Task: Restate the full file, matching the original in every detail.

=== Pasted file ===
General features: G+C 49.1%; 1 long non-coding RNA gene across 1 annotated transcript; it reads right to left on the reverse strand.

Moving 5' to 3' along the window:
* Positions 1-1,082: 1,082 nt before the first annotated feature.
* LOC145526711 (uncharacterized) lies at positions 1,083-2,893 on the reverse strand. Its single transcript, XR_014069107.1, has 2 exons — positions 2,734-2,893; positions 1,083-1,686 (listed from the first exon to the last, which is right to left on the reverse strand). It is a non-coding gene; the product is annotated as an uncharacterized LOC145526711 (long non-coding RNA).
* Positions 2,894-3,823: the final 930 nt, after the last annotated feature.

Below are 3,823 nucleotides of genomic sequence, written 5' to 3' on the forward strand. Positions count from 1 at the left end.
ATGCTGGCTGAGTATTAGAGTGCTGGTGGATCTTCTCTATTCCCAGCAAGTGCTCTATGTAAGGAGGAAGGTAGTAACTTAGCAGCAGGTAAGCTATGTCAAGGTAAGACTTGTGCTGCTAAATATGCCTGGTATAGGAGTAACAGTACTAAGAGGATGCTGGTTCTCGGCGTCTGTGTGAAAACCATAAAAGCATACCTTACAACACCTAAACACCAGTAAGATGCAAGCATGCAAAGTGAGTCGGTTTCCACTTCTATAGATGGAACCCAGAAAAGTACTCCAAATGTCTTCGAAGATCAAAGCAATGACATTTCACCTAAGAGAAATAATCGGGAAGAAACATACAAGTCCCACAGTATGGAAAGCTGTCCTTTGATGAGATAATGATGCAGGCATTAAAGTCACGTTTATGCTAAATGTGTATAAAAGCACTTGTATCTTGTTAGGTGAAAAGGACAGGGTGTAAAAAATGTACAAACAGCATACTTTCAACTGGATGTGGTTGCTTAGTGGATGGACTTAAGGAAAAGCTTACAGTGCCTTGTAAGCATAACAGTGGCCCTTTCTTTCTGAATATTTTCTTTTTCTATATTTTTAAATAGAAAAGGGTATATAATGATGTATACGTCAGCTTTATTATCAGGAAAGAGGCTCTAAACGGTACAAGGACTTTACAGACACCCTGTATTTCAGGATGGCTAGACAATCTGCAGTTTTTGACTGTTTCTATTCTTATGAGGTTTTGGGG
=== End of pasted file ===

General features: G+C 49.1%; 1 long non-coding RNA gene across 1 annotated transcript; it reads right to left on the reverse strand.

Moving 5' to 3' along the window:
* Positions 1-1,082: 1,082 nt before the first annotated feature.
* LOC145526711 (uncharacterized) lies at positions 1,083-2,893 on the reverse strand. Its single transcript, XR_014069107.1, has 2 exons — positions 2,734-2,893; positions 1,083-1,686 (listed from the first exon to the last, which is right to left on the reverse strand). It is a non-coding gene; the product is annotated as an uncharacterized LOC145526711 (long non-coding RNA).
* Positions 2,894-3,823: the final 930 nt, after the last annotated feature.

Below are 3,823 nucleotides of genomic sequence, written 5' to 3' on the forward strand. Positions count from 1 at the left end.
ATGCTGGCTGAGTATTAGAGTGCTGGTGGATCTTCTCTATTCCCAGCAAGTGCTCTATGTAAGGAGGAAGGTAGTAACTTAGCAGCAGGTAAGCTATGTCAAGGTAAGACTTGTGCTGCTAAATATGCCTGGTATAGGAGTAACAGTACTAAGAGGATGCTGGTTCTCGGCGTCTGTGTGAAAACCATAAAAGCATACCTTACAACACCTAAACACCAGTAAGATGCAAGCATGCAAAGTGAGTCGGTTTCCACTTCTATAGATGGAACCCAGAAAAGTACTCCAAATGTCTTCGAAGATCAAAGCAATGACATTTCACCTAAGAGAAATAATCGGGAAGAAACATACAAGTCCCACAGTATGGAAAGCTGTCCTTTGATGAGATAATGATGCAGGCATTAAAGTCACGTTTATGCTAAATGTGTATAAAAGCACTTGTATCTTGTTAGGTGAAAAGGACAGGGTGTAAAAAATGTACAAACAGCATACTTTCAACTGGATGTGGTTGCTTAGTGGATGGACTTAAGGAAAAGCTTACAGTGCCTTGTAAGCATAACAGTGGCCCTTTCTTTCTGAATATTTTCTTTTTCTATATTTTTAAATAGAAAAGGGTATATAATGATGTATACGTCAGCTTTATTATCAGGAAAGAGGCTCTAAACGGTACAAGGACTTTACAGACACCCTGTATTTCAGGATGGCTAGACAATCTGCAGTTTTTGACTGTTTCTATTCTTATGAGGTTTTGGGG